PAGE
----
Debriefing the 2022 WV Regular Legislative Session – Broadband

Brian Skinner Broadband, Legislature

By Brian J. Skinner, Esq.

In December 2020, Congress included about $45 billion for broadband development grants as part of the Infrastructure Investment and Jobs Act (H.R. 3684). While the federal government’s efforts to fund the expansion of access to high-speed Internet is substantial, it is equally necessary for states to employ their own tools to close the digital divide.

In October 2021, West Virginia Governor Justice announced a billion-dollar plan promising to bring Internet infrastructure to 200,000 West Virginians by utilizing state and federal funding sources along with a new Rural Digital Opportunity Fund.

During the 2022 regular legislative session, the West Virginia Legislature’s effort to increase access and protect consumers was contained in House Bill 4001, often referred to as the “Broadband Bill,” which was vetoed by the Governor.

The Legislature completed action on House Bill 4001 on March 12, 2022, after the West Virginia Senate concurred on House of Delegates amendments and passed the bill. The legislation had bi-partisan support and passed with overwhelming majorities in both the House and Senate.

To facilitate the development of broadband infrastructure in the state, House Bill 4001 requires government agencies at the state and local level to furnish the Department of Economic Development with information on state rights-of-way and easements.

Once compiled, the information will be used to consider possible routes for installation of telecommunications facilities, engineering routes for installation of telecommunications facilities, and improving, expanding, enhancing, and attaching to telecommunications facilities or other utilities.

The Department is required to limit access to maps or related data to only those entities or persons who have signed a valid confidentiality or nondisclosure agreement.

The legislation also requires owners of utility poles to furnish to the Department information to accurately map locations, attachments, and other information. The map is to be made available by the Department at no cost to determine the feasibility of broadband projects

Like information related to rights-of-way and easements, the Department also must limit access to the information to persons or entities interested in or engaging in the installation of telecommunications facilities.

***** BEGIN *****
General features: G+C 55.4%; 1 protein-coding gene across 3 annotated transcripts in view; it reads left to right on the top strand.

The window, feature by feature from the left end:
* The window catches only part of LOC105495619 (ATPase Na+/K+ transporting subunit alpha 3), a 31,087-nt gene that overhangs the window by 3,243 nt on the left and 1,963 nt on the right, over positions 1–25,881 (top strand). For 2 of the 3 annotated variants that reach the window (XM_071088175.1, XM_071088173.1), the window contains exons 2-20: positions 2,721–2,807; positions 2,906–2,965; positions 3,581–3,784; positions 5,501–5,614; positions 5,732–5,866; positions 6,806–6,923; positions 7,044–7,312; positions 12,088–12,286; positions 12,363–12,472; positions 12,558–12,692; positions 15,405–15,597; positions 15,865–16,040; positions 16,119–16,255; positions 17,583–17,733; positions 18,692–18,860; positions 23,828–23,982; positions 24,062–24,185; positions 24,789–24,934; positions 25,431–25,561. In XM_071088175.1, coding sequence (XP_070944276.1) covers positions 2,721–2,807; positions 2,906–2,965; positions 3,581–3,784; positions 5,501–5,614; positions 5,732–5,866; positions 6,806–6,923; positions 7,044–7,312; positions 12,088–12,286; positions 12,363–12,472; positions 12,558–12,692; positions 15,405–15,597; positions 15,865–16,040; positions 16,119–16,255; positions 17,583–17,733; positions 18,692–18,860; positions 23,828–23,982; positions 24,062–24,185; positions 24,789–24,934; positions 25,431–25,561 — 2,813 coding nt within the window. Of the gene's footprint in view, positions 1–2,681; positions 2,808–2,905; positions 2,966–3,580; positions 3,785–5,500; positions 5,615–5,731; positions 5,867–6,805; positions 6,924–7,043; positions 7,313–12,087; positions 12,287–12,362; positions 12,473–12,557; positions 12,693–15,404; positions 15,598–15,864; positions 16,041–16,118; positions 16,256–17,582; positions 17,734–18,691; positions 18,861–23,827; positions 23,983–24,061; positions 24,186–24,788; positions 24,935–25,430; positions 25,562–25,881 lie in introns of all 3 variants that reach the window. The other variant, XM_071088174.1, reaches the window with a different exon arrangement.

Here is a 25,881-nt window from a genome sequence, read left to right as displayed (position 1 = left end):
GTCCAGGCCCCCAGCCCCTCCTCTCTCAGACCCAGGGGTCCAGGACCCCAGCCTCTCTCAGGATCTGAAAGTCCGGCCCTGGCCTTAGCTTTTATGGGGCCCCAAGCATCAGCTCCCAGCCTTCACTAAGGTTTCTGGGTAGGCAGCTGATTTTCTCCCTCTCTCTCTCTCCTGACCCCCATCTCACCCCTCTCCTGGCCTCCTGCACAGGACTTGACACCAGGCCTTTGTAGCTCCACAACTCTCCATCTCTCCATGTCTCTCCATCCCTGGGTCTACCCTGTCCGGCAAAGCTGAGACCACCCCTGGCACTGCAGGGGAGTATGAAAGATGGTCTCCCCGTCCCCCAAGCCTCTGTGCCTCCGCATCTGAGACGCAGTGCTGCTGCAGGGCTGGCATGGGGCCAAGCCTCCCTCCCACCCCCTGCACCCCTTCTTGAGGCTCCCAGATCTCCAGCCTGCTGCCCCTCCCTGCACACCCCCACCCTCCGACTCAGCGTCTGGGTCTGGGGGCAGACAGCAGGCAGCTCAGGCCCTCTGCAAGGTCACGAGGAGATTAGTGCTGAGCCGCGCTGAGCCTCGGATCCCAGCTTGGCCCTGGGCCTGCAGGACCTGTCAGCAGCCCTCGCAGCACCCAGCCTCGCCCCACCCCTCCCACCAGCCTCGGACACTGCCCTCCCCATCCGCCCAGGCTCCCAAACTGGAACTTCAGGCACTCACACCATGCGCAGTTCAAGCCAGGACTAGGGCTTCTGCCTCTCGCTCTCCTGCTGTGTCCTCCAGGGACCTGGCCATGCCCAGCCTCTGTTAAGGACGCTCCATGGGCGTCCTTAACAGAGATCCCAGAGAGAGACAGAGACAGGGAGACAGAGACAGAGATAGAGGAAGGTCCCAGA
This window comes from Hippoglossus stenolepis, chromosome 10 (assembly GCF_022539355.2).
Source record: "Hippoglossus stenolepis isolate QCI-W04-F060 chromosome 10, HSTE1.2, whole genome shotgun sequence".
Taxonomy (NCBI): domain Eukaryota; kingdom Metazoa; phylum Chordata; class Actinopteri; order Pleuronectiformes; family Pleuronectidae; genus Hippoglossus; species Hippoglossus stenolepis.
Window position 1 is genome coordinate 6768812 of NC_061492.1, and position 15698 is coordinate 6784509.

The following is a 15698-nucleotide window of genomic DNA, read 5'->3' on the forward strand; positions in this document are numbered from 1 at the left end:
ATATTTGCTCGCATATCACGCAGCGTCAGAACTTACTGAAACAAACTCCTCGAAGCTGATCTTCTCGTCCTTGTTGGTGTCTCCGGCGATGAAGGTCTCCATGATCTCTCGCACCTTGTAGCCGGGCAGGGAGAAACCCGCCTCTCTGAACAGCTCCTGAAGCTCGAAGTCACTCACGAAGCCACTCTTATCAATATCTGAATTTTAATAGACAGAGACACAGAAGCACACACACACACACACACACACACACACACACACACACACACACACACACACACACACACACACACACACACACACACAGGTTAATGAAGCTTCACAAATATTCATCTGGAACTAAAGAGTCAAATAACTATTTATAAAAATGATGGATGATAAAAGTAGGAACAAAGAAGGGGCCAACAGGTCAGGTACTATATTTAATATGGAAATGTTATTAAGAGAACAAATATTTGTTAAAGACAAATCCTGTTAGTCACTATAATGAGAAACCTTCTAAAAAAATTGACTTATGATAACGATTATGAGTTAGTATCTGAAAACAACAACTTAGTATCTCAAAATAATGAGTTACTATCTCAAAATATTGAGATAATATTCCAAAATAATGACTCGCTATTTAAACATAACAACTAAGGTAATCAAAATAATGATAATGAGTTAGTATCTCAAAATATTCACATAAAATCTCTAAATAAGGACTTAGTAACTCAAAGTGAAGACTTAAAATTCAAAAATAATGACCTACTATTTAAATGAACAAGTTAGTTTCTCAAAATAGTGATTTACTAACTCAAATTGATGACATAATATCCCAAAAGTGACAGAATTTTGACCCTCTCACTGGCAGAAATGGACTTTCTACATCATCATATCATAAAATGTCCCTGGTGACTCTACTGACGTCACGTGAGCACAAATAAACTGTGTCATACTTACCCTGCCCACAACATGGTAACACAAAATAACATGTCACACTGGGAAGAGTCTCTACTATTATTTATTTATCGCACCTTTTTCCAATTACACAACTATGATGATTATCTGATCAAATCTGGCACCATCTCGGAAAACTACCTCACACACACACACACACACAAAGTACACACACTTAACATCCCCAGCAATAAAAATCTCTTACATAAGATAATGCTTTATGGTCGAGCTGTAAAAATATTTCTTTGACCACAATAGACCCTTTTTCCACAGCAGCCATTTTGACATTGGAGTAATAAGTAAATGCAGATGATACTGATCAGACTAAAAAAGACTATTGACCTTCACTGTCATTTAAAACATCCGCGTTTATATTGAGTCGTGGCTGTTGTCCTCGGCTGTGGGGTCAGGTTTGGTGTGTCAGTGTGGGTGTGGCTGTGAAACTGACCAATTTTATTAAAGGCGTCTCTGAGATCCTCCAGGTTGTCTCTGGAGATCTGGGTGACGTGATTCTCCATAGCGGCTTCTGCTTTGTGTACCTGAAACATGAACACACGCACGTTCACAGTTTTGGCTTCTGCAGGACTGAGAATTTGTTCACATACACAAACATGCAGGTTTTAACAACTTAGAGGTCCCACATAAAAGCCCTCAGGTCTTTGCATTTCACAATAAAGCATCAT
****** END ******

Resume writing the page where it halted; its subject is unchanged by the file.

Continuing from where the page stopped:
In addition to facilitating development of broadband projects, the legislation also includes consumer protections for broadband service subscribers. Newly created protections include:

  • Credits or refunds for subscribers whose broadband service is interrupted for more than 24 continuous hours when the interruption is not caused by the subscriber, power outages, or other causes for outages beyond the control of the provider;
  • Prohibiting the denial of service, access, or discrimination based on age, race, religion, sex, physical handicap, political affiliation, political views or exercise of other speech protected by the 1st Amendment to the U.S. Constitution, or country of natural origin;
  • Giving subscribers 30 days advance written notice of any changes to rates or charges, including the expiration of any promotion or special pricing that would result in an increase in a subscriber’s billing or cost of service;
  • Barring fees not agreed to by a customer or required by local, state, or federal government or to receive a paper bill;
  • Allowing customers to use their own modem if the network is built upon a nonproprietary, industry-standard communication protocol; and
  • Requiring providers to apply all credits due to a customer for any reason as soon as practicable.

The Consumer Protection Division of the Office of the Attorney General is responsible for enforcing these protections in coordination with the state Office of Broadband.

Finally, the legislation provides for the state certification of Eligible Telecommunications Carriers to ensure the proper utilization and oversight of the disbursement of funds from the Universal Service Fund established by the federal government and managed by the Federal Communications Commission. The Public Service Commission is given the duty of certifying Eligible Telecommunications Carrier upon the recommendation of the Attorney General.

However, the Governor vetoed the bill despite asserting that he fully supports the intent of the legislation because of fatal flaws and provisions that are prohibited by federal law.

The Governor has indicated he asked the Department of Economic Development and legislative leadership to “revisit and perfect” the bill with the intention of taking it up again during a special session he intends to call in late April.


Brian Skinner is the former counsel to the West Virginia House of Delegates Judiciary Committee and counsel to the West Virginia Senate Minority Caucus. He was also general counsel to the West Virginia State Health Officer and Commissioner for the Bureau for Public Health. He has almost two-decades of experience as a strategic advisor and chief legal counsel to both executive and legislative branch public officials.

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